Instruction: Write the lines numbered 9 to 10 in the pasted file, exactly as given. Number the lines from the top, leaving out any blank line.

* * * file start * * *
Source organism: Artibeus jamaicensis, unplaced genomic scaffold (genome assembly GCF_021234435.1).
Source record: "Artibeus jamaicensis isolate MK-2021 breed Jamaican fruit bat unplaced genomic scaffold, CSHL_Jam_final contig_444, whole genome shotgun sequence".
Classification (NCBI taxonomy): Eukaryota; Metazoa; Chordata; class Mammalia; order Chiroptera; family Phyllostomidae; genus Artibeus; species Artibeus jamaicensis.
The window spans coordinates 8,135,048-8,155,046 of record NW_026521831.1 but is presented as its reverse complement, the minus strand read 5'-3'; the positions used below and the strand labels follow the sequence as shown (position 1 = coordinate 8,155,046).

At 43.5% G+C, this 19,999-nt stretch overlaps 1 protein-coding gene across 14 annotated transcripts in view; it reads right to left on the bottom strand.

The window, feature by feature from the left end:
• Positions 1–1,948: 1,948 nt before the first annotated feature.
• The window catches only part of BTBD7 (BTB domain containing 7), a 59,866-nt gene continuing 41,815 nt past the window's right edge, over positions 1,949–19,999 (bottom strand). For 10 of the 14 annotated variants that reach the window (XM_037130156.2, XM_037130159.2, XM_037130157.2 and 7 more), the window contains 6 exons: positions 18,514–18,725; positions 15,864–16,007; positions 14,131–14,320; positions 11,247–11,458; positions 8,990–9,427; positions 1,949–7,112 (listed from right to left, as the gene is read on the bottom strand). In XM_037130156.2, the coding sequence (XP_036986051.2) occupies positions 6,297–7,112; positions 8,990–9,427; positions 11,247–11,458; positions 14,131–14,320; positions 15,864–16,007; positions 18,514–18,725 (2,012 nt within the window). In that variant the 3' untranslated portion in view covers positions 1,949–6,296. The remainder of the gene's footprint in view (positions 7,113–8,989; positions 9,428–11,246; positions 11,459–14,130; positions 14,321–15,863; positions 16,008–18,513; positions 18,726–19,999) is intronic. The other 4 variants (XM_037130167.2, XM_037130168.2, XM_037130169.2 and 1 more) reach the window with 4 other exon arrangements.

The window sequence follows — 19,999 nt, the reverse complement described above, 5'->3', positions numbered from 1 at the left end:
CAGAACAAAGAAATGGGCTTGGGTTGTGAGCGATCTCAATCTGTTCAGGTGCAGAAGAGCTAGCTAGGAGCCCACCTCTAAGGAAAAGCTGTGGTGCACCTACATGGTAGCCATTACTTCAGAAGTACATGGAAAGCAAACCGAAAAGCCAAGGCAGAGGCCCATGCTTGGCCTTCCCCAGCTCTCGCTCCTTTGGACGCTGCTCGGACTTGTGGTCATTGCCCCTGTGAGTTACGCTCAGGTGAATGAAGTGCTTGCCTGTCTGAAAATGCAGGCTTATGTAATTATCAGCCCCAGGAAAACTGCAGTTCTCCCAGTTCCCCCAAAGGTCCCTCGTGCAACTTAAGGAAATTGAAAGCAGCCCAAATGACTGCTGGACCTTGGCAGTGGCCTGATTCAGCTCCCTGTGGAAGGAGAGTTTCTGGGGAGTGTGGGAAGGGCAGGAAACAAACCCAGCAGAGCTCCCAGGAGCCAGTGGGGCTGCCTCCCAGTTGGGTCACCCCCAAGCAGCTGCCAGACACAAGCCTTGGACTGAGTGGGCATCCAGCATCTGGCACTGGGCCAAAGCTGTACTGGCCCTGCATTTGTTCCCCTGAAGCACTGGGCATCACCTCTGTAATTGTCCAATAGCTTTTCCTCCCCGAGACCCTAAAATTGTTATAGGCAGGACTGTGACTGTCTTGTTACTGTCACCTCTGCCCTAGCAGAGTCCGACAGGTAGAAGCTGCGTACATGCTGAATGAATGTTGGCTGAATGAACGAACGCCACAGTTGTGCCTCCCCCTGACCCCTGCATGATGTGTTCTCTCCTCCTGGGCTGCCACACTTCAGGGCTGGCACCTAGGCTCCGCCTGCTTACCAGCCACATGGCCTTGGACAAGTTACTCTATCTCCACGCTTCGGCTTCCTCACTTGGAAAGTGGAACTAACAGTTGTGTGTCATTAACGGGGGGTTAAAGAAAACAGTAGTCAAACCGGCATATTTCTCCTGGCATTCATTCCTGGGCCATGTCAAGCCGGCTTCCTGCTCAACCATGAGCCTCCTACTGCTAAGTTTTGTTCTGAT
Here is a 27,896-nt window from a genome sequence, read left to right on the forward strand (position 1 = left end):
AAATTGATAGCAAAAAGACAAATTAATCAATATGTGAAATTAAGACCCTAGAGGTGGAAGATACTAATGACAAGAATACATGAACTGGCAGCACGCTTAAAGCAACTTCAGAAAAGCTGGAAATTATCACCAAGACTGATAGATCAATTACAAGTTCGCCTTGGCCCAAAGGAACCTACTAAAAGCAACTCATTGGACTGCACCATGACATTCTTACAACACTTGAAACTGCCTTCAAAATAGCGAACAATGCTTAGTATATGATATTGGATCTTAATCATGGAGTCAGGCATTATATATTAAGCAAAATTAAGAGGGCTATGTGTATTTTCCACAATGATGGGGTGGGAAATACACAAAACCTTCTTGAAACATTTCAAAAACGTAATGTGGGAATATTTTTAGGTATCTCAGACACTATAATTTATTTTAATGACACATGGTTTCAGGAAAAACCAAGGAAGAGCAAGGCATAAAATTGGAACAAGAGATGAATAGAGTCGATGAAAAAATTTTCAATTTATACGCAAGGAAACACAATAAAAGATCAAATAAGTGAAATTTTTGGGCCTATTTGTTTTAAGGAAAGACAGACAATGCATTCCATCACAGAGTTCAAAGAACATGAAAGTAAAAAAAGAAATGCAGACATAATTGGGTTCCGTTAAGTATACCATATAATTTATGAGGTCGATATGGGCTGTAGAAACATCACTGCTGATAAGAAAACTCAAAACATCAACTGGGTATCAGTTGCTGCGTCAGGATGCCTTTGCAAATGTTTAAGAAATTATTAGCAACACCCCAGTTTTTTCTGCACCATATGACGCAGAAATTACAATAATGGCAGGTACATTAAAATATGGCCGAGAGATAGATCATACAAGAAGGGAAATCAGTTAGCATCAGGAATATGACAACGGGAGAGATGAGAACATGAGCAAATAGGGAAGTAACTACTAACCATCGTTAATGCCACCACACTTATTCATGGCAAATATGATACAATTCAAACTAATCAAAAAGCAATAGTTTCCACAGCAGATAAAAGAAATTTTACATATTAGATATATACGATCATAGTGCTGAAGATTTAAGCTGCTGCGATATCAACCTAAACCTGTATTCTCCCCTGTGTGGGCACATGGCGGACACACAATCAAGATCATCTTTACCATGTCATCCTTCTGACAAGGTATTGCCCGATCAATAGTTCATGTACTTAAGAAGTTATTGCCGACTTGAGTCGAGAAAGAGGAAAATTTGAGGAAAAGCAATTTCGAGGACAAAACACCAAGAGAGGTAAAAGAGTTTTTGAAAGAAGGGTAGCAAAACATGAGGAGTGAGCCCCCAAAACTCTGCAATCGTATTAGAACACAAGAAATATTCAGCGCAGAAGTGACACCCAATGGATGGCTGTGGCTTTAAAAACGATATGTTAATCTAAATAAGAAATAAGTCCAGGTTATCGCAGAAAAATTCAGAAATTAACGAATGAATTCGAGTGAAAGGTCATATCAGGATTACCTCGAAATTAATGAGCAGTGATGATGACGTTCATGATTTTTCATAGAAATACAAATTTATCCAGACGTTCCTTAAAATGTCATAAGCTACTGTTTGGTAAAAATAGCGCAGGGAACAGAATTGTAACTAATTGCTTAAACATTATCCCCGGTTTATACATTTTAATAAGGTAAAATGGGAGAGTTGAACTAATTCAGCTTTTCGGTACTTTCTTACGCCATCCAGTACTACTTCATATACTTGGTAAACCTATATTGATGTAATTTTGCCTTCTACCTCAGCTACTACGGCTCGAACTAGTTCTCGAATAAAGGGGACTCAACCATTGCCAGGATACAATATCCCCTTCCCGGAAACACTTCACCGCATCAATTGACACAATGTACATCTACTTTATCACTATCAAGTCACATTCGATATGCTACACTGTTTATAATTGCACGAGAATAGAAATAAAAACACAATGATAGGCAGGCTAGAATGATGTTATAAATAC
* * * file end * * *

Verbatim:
The window sequence follows — 19,999 nt, the reverse complement described above, 5'->3', positions numbered from 1 at the left end:
CAGAACAAAGAAATGGGCTTGGGTTGTGAGCGATCTCAATCTGTTCAGGTGCAGAAGAGCTAGCTAGGAGCCCACCTCTAAGGAAAAGCTGTGGTGCACCTACATGGTAGCCATTACTTCAGAAGTACATGGAAAGCAAACCGAAAAGCCAAGGCAGAGGCCCATGCTTGGCCTTCCCCAGCTCTCGCTCCTTTGGACGCTGCTCGGACTTGTGGTCATTGCCCCTGTGAGTTACGCTCAGGTGAATGAAGTGCTTGCCTGTCTGAAAATGCAGGCTTATGTAATTATCAGCCCCAGGAAAACTGCAGTTCTCCCAGTTCCCCCAAAGGTCCCTCGTGCAACTTAAGGAAATTGAAAGCAGCCCAAATGACTGCTGGACCTTGGCAGTGGCCTGATTCAGCTCCCTGTGGAAGGAGAGTTTCTGGGGAGTGTGGGAAGGGCAGGAAACAAACCCAGCAGAGCTCCCAGGAGCCAGTGGGGCTGCCTCCCAGTTGGGTCACCCCCAAGCAGCTGCCAGACACAAGCCTTGGACTGAGTGGGCATCCAGCATCTGGCACTGGGCCAAAGCTGTACTGGCCCTGCATTTGTTCCCCTGAAGCACTGGGCATCACCTCTGTAATTGTCCAATAGCTTTTCCTCCCCGAGACCCTAAAATTGTTATAGGCAGGACTGTGACTGTCTTGTTACTGTCACCTCTGCCCTAGCAGAGTCCGACAGGTAGAAGCTGCGTACATGCTGAATGAATGTTGGCTGAATGAACGAACGCCACAGTTGTGCCTCCCCCTGACCCCTGCATGATGTGTTCTCTCCTCCTGGGCTGCCACACTTCAGGGCTGGCACCTAGGCTCCGCCTGCTTACCAGCCACATGGCCTTGGACAAGTTACTCTATCTCCACGCTTCGGCTTCCTCACTTGGAAAGTGGAACTAACAGTTGTGTGTCATTAACGGGGGGTTAAAGAAAACAGTAGTCAAACCGGCATATTTCTCCTGGCATTCATTCCTGGGCCATGTCAAGCCGGCTTCCTGCTCAACCATGAGCCTCCTACTGCTAAGTTTTGTTCTGAT